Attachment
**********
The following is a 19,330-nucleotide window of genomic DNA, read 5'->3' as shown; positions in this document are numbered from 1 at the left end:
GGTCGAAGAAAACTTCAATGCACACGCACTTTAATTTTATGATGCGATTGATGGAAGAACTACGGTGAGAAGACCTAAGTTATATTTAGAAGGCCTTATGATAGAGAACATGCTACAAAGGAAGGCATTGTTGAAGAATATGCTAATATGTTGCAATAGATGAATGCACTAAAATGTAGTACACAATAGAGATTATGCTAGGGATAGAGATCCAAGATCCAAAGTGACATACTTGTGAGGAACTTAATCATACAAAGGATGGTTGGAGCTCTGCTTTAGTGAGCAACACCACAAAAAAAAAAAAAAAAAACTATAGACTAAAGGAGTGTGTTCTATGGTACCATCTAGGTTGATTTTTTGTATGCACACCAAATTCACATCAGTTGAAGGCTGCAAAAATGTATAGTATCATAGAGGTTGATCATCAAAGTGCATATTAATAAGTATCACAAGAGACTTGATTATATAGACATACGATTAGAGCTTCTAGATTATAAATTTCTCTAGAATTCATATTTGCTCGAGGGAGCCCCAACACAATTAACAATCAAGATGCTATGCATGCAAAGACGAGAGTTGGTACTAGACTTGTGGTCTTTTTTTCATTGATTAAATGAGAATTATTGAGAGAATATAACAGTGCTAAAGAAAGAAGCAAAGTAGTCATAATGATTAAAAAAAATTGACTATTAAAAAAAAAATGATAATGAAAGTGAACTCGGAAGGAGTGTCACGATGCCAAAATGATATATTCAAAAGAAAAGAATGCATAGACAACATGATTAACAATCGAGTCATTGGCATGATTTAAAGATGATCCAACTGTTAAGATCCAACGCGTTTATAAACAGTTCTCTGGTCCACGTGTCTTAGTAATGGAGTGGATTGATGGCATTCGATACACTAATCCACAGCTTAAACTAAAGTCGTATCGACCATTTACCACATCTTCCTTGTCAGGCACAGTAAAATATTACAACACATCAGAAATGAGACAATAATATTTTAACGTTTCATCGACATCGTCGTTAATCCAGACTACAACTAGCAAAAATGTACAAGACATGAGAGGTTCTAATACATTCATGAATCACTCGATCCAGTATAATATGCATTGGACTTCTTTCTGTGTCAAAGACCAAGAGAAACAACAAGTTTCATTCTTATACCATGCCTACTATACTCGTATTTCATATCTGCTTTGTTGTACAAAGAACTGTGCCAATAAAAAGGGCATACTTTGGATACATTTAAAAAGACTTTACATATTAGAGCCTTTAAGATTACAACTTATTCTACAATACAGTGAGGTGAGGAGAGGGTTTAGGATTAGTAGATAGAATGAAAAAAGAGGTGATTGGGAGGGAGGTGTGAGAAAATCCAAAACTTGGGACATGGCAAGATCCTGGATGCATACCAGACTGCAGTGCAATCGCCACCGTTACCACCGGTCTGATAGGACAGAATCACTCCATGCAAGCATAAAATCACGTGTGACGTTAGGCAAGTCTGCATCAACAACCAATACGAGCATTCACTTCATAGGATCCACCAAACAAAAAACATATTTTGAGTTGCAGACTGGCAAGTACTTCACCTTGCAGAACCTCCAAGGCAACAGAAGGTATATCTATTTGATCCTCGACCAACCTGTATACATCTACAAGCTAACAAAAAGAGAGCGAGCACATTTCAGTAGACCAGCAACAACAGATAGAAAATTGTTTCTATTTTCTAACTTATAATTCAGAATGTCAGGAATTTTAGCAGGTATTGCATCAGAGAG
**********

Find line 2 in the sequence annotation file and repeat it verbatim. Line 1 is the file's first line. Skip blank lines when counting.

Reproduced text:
GGTCGAAGAAAACTTCAATGCACACGCACTTTAATTTTATGATGCGATTGATGGAAGAACTACGGTGAGAAGACCTAAGTTATATTTAGAAGGCCTTATGATAGAGAACATGCTACAAAGGAAGGCATTGTTGAAGAATATGCTAATATGTTGCAATAGATGAATGCACTAAAATGTAGTACACAATAGAGATTATGCTAGGGATAGAGATCCAAGATCCAAAGTGACATACTTGTGAGGAACTTAATCATACAAAGGATGGTTGGAGCTCTGCTTTAGTGAGCAACACCACAAAAAAAAAAAAAAAAAACTATAGACTAAAGGAGTGTGTTCTATGGTACCATCTAGGTTGATTTTTTGTATGCACACCAAATTCACATCAGTTGAAGGCTGCAAAAATGTATAGTATCATAGAGGTTGATCATCAAAGTGCATATTAATAAGTATCACAAGAGACTTGATTATATAGACATACGATTAGAGCTTCTAGATTATAAATTTCTCTAGAATTCATATTTGCTCGAGGGAGCCCCAACACAATTAACAATCAAGATGCTATGCATGCAAAGACGAGAGTTGGTACTAGACTTGTGGTCTTTTTTTCATTGATTAAATGAGAATTATTGAGAGAATATAACAGTGCTAAAGAAAGAAGCAAAGTAGTCATAATGATTAAAAAAAATTGACTATTAAAAAAAAAATGATAATGAAAGTGAACTCGGAAGGAGTGTCACGATGCCAAAATGATATATTCAAAAGAAAAGAATGCATAGACAACATGATTAACAATCGAGTCATTGGCATGATTTAAAGATGATCCAACTGTTAAGATCCAACGCGTTTATAAACAGTTCTCTGGTCCACGTGTCTTAGTAATGGAGTGGATTGATGGCATTCGATACACTAATCCACAGCTTAAACTAAAGTCGTATCGACCATTTACCACATCTTCCTTGTCAGGCACAGTAAAATATTACAACACATCAGAAATGAGACAATAATATTTTAACGTTTCATCGACATCGTCGTTAATCCAGACTACAACTAGCAAAAATGTACAAGACATGAGAGGTTCTAATACATTCATGAATCACTCGATCCAGTATAATATGCATTGGACTTCTTTCTGTGTCAAAGACCAAGAGAAACAACAAGTTTCATTCTTATACCATGCCTACTATACTCGTATTTCATATCTGCTTTGTTGTACAAAGAACTGTGCCAATAAAAAGGGCATACTTTGGATACATTTAAAAAGACTTTACATATTAGAGCCTTTAAGATTACAACTTATTCTACAATACAGTGAGGTGAGGAGAGGGTTTAGGATTAGTAGATAGAATGAAAAAAGAGGTGATTGGGAGGGAGGTGTGAGAAAATCCAAAACTTGGGACATGGCAAGATCCTGGATGCATACCAGACTGCAGTGCAATCGCCACCGTTACCACCGGTCTGATAGGACAGAATCACTCCATGCAAGCATAAAATCACGTGTGACGTTAGGCAAGTCTGCATCAACAACCAATACGAGCATTCACTTCATAGGATCCACCAAACAAAAAACATATTTTGAGTTGCAGACTGGCAAGTACTTCACCTTGCAGAACCTCCAAGGCAACAGAAGGTATATCTATTTGATCCTCGACCAACCTGTATACATCTACAAGCTAACAAAAAGAGAGCGAGCACATTTCAGTAGACCAGCAACAACAGATAGAAAATTGTTTCTATTTTCTAACTTATAATTCAGAATGTCAGGAATTTTAGCAGGTATTGCATCAGAGAG